Album reviews: Ultravox, Amore and Saint Etienne

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ULTRAVOX

BRILLIANT

A recent Top of the Pops repeat on BBC4 conjured up an image of a young Midge Ure fronting one-hit wonders Slik, back in 1976. In the popular imagination, however, he is indelibly linked to Vienna, Ultravox’s synth-pop classic from 1981, with its monochrome video homage to the film The Third Man. In truth the band often preferred driving rock songs to trilling keyboard solos, as later hits Reap The Wild Wind and Dancing with Tears in my Eyes showed. Their comeback, after an interval of 26 years, is strong on bombast and high production values – courtesy of Stephen Lipson (Frankie Goes to Hollywood, the Pet Shop Boys, Annie Lennox). Its best tunes contrast their two styles – the title track is a sweeping pop epic with a nagging hook; Rise is shiny and modern and electronic. The rest either rumble portentously or are so-so ballads. Sadly Brilliant isn’t consistently, er, brilliant.

AMORE

STAND TOGETHER

The story goes that senior executives from Warner Music were sat in their local Starbucks pondering on putting together a new British classical group when they were overheard by a tutor from the Royal College of Music who suggested they meet his talented students.

Obviously, this begs the question why, if they were looking for hot, young musicians, they hadn’t gone there in the first place but, never mind, the result was the ‘discovery’ of Amore – a trained group of opera singers comprising Monica McGhee, Victoria Gray, David Webb and Peter Brathwaite.

Their pleasant debut, featuring versions of Brindisi, Jerusalem and Cantique De Jean Racine and more, tries to steer around hackneyed and overly populist pieces and, although a little dry and lacking in passion at times, the arrangements make good use of the harmonic potential of the four voices.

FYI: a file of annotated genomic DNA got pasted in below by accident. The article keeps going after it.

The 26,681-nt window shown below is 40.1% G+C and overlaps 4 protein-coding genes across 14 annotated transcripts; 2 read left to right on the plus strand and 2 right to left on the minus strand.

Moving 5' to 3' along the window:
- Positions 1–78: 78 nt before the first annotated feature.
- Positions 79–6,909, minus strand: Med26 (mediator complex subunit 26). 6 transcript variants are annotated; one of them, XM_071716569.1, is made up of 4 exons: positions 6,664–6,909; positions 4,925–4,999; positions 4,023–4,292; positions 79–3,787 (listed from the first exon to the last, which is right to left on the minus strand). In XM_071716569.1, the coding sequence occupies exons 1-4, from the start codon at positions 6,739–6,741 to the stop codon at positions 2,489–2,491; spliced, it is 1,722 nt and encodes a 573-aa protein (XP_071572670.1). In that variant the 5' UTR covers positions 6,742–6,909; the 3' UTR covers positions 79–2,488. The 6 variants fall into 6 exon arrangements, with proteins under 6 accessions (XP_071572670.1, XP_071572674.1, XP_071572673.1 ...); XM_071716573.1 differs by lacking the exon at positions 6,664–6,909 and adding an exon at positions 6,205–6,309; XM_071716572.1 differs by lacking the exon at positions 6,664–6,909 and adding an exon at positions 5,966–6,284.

SAINT ETIENNE

WORDS AND MUSIC by saint etienne

Having got their experimental phase out of the way around the turn of the last decade, Bob Stanley, Sarah Cracknell and Peter Wiggs are back doing what they do best – making music to stir the head, the heart and the feet.

Words and Music by Saint Etienne is a concept album of sorts – “about the power of pop, how it affects and shapes your life” – and opens with a story from Stanley’s youth about a friend’s pilgrimage to Peter Gabriel’s house in Somerset.

I’ve Got Your Music, Tonight and DJ – the tracks produced by Xenomania (Girls Aloud, Kylie, Sugababes) – are as dancefloor-friendly as any Saint Etienne have released in the past 21 years. Record Doctor is a glorious one-minute ode to the healing properties of melody, and Tina Charles, of I Love To Love fame, adds backing vocals to the sumptuous Twenty Five Years. What more could you ask?

Paul Draper. Picture: Tom Sheehan

Music interview - Paul Draper on his solo album: ‘It’s more a cathartic process about healing the wounds of being in a band’